I am a capitalist. I believe in free markets, in what the economists describe as “transactions entered into freely between buyers and sellers both of whom have the necessary relevant information.”
I also recognize that markets cannot function without “umpires” empowered to enforce rules of fair play and protect that level playing field to which we all pay lip service. The most significant challenge to genuine capitalism, I submit, lies in the ability of some competitors to bribe or otherwise influence the umpires. When that happens, when the system itself gets corrupted, we no longer have capitalism. Instead, we have corporatism—its absolute antithesis.
Corporatism draws fire from both progressives and libertarians. Cenk Uygur writes from the left:
“I believe in the capitalist system. I think it makes sense and it is attuned to human nature. People do not work to the best of their ability and take only as much as they need. They work as little as humanly possible and take as much as humanly possible. Capitalism helps to funnel these natural impulses in a positive, hopefully productive manner.
“Capitalists believe in choice, free markets and competition. Corporatists believe in the opposite. They don’t want any competition at all. They want to eliminate the competition using their power, their entrenched position and usually the politicians they’ve purchased. They want to capture the system and use it only for their benefit.”
Uygur doesn’t blame corporations for this; as he notes, they are legally bound to make their best effort to generate returns for their shareholders. He blames the political system.
A Chicago-area blogger, C.M. Snyder, makes the argument from a more libertarian perspective:
“GE cozying up to Washington, D.C., and writing environmental regulation with guaranteed contracts is not capitalism. BP having its liability capped after the oil spill is not capitalism. The Patient Portability and Affordable Care Act, (“Obamacare”) including guaranteed pharmaceutical contracts, and being written by certain health care providers to ensure the future of their company, is not capitalism. Capitalism is not found in the GM and Chrysler bailouts, nor in bailouts for Wall Street bankers. It is not found in tax-increment financing slush funds or in handouts to Sears.”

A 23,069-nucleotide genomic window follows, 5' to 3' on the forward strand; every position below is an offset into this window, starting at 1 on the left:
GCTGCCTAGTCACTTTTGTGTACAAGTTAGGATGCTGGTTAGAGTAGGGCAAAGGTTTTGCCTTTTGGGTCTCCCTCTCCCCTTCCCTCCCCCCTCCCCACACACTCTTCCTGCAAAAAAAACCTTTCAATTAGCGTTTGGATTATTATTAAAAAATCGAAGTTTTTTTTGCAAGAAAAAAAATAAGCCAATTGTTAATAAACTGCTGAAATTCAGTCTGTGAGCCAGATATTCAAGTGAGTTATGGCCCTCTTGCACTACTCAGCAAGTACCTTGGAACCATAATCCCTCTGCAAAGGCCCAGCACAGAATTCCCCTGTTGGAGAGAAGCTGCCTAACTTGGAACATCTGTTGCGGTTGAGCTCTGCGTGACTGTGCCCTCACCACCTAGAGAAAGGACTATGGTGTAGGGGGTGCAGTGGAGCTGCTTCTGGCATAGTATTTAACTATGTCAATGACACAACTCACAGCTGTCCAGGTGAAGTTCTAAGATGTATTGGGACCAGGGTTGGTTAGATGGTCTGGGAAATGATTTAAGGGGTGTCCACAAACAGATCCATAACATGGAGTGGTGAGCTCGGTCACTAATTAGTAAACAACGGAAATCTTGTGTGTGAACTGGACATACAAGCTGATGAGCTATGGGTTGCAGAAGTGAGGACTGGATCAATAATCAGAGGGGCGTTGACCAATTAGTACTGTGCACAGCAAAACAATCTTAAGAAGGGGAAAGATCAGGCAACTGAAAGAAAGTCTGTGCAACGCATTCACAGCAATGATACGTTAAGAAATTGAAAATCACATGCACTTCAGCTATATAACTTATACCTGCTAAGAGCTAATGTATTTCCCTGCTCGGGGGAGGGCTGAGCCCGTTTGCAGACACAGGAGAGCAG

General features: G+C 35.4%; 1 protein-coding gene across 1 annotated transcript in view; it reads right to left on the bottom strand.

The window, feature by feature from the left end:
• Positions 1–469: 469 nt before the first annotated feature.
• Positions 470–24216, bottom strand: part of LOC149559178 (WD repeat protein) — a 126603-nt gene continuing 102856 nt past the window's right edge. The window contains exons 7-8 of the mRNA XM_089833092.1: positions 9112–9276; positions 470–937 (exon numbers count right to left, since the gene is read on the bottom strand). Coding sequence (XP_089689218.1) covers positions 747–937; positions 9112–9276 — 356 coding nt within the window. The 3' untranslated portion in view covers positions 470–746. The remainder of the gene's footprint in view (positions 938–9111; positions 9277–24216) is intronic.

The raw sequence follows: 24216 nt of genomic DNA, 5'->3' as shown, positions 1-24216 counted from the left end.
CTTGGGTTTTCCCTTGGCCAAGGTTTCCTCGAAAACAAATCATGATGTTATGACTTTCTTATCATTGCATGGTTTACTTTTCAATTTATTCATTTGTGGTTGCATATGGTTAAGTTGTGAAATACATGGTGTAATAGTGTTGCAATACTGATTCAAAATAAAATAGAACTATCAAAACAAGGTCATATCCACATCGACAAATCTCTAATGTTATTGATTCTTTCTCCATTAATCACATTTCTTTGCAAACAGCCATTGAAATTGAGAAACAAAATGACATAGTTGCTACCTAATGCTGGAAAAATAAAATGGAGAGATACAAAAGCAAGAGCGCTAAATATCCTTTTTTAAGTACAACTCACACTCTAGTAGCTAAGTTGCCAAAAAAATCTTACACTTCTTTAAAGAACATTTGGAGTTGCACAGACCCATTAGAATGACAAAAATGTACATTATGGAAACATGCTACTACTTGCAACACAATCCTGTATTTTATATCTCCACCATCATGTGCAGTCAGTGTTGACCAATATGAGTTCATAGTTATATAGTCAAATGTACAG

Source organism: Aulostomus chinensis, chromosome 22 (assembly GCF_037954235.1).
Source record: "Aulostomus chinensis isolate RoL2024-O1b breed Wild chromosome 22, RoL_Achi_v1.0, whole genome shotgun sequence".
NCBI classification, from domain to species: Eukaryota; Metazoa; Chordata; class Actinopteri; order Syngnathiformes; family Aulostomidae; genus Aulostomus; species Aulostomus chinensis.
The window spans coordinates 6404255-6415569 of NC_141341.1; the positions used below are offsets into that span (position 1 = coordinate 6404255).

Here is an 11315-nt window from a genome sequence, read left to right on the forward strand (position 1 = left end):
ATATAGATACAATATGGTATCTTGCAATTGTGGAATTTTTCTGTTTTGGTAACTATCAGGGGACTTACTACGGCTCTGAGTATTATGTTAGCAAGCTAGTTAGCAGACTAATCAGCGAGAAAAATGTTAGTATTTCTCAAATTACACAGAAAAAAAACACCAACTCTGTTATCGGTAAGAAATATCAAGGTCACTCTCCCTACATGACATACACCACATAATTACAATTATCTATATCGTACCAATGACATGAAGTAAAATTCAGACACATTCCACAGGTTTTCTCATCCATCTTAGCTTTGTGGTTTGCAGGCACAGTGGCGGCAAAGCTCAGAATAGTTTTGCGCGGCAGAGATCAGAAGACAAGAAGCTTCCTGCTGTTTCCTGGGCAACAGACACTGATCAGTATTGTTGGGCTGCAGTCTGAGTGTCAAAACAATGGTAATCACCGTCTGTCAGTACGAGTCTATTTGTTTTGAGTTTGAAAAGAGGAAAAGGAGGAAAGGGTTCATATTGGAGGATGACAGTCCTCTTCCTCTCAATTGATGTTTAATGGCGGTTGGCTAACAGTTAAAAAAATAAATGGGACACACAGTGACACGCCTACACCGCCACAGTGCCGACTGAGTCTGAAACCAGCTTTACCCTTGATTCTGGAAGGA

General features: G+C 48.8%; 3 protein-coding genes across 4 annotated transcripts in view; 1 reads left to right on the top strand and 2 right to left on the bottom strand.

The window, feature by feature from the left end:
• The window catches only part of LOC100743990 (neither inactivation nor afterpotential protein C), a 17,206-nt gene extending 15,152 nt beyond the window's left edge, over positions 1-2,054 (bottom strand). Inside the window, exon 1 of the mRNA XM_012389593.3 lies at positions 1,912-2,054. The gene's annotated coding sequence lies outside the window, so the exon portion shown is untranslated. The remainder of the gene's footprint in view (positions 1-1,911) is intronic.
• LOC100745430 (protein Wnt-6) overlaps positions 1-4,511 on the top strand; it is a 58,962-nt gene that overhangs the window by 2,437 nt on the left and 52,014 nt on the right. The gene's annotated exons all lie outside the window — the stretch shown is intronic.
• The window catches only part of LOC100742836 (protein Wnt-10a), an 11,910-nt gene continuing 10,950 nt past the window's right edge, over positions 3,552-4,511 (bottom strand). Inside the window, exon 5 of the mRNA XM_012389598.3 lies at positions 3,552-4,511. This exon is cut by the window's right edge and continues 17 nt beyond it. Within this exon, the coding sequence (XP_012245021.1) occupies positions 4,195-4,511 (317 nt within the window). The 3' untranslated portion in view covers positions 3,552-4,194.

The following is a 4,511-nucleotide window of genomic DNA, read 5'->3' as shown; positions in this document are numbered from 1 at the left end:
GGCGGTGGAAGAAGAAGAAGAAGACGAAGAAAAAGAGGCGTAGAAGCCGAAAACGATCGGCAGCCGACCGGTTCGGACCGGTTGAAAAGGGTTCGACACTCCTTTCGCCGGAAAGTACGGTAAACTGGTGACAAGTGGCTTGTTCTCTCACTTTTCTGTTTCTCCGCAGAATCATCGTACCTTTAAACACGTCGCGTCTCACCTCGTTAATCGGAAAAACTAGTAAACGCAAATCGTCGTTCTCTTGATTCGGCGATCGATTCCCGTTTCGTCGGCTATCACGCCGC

Snyder points to Chicago regulations requiring taxi companies to replace their vehicles every four years, buy those vehicles from an “approved makes” list, and have leather or vinyl seats—regulations that he says actually originated with the larger taxi companies, to keep the little guys from being able to compete.
Progressives argue for more regulation, libertarians for less. They both miss the point. The issue here isn’t the volume of regulation (although that certainly can be an issue); the issue is what kind of regulation.
In a complex society, where people don’t grow their own vegetables and kill their own chickens, we recognize government’s responsibility to ensure food safety. In a global economic system, where failure of the banking system would have horrifying repercussions, it is simply impractical—if not immoral—for government to stand idly by and “let the market work.”
In a capitalist system, however, necessary regulations are calibrated to address genuine public safety concerns, and to ensure fair competitive practices and a level playing field.
In a corporatist system, regulations are written by lobbyists and enacted by legislators beholden to the powerful. They will foreclose, rather than facilitate, competition.
The question isn’t whether we should have umpires. The question is: What game are we playing?•
Kennedy is a professor of law and public policy at the School of Public and Environmental Affairs at IUPUI. She blogs regularly at www.sheilakennedy.net. She can be reached at firstname.lastname@example.org. Send comments on this column to email@example.com.